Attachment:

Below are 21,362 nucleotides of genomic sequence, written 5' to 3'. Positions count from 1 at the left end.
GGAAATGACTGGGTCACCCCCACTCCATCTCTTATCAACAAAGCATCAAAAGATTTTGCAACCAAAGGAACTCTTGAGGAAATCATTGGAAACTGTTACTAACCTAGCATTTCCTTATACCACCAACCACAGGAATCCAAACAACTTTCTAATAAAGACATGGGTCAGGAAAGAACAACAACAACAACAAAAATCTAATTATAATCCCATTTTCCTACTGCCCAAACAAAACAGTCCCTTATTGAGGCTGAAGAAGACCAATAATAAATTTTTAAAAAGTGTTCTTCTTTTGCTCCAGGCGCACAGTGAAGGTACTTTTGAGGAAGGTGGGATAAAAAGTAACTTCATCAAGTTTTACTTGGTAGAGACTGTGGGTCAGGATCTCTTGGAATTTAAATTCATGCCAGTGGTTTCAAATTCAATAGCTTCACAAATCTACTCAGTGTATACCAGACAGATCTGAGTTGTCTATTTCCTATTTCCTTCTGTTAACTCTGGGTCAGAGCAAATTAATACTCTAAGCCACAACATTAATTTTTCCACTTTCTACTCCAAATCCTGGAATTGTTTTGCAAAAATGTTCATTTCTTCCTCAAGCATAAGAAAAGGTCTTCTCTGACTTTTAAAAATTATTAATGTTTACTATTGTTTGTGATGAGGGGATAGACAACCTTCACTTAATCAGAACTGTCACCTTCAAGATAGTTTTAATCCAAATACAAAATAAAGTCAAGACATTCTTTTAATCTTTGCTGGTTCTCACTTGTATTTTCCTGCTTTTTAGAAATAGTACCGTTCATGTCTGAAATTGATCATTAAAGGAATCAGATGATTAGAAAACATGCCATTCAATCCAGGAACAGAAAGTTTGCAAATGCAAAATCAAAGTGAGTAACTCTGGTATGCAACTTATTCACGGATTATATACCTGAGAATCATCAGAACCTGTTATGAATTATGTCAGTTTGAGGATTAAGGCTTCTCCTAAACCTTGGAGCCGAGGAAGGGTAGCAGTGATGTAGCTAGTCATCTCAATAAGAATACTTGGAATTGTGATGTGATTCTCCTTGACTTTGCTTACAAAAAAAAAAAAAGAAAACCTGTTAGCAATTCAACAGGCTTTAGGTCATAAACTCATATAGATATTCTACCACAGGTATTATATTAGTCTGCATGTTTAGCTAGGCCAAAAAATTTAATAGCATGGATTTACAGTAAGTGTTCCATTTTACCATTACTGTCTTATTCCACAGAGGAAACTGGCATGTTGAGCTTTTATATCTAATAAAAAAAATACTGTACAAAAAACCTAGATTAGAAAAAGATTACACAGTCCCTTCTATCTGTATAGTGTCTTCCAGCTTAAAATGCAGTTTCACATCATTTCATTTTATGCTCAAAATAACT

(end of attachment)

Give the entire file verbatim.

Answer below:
Below are 21,362 nucleotides of genomic sequence, written 5' to 3'. Positions count from 1 at the left end.
GGAAATGACTGGGTCACCCCCACTCCATCTCTTATCAACAAAGCATCAAAAGATTTTGCAACCAAAGGAACTCTTGAGGAAATCATTGGAAACTGTTACTAACCTAGCATTTCCTTATACCACCAACCACAGGAATCCAAACAACTTTCTAATAAAGACATGGGTCAGGAAAGAACAACAACAACAACAAAAATCTAATTATAATCCCATTTTCCTACTGCCCAAACAAAACAGTCCCTTATTGAGGCTGAAGAAGACCAATAATAAATTTTTAAAAAGTGTTCTTCTTTTGCTCCAGGCGCACAGTGAAGGTACTTTTGAGGAAGGTGGGATAAAAAGTAACTTCATCAAGTTTTACTTGGTAGAGACTGTGGGTCAGGATCTCTTGGAATTTAAATTCATGCCAGTGGTTTCAAATTCAATAGCTTCACAAATCTACTCAGTGTATACCAGACAGATCTGAGTTGTCTATTTCCTATTTCCTTCTGTTAACTCTGGGTCAGAGCAAATTAATACTCTAAGCCACAACATTAATTTTTCCACTTTCTACTCCAAATCCTGGAATTGTTTTGCAAAAATGTTCATTTCTTCCTCAAGCATAAGAAAAGGTCTTCTCTGACTTTTAAAAATTATTAATGTTTACTATTGTTTGTGATGAGGGGATAGACAACCTTCACTTAATCAGAACTGTCACCTTCAAGATAGTTTTAATCCAAATACAAAATAAAGTCAAGACATTCTTTTAATCTTTGCTGGTTCTCACTTGTATTTTCCTGCTTTTTAGAAATAGTACCGTTCATGTCTGAAATTGATCATTAAAGGAATCAGATGATTAGAAAACATGCCATTCAATCCAGGAACAGAAAGTTTGCAAATGCAAAATCAAAGTGAGTAACTCTGGTATGCAACTTATTCACGGATTATATACCTGAGAATCATCAGAACCTGTTATGAATTATGTCAGTTTGAGGATTAAGGCTTCTCCTAAACCTTGGAGCCGAGGAAGGGTAGCAGTGATGTAGCTAGTCATCTCAATAAGAATACTTGGAATTGTGATGTGATTCTCCTTGACTTTGCTTACAAAAAAAAAAAAAGAAAACCTGTTAGCAATTCAACAGGCTTTAGGTCATAAACTCATATAGATATTCTACCACAGGTATTATATTAGTCTGCATGTTTAGCTAGGCCAAAAAATTTAATAGCATGGATTTACAGTAAGTGTTCCATTTTACCATTACTGTCTTATTCCACAGAGGAAACTGGCATGTTGAGCTTTTATATCTAATAAAAAAAATACTGTACAAAAAACCTAGATTAGAAAAAGATTACACAGTCCCTTCTATCTGTATAGTGTCTTCCAGCTTAAAATGCAGTTTCACATCATTTCATTTTATGCTCAAAATAACT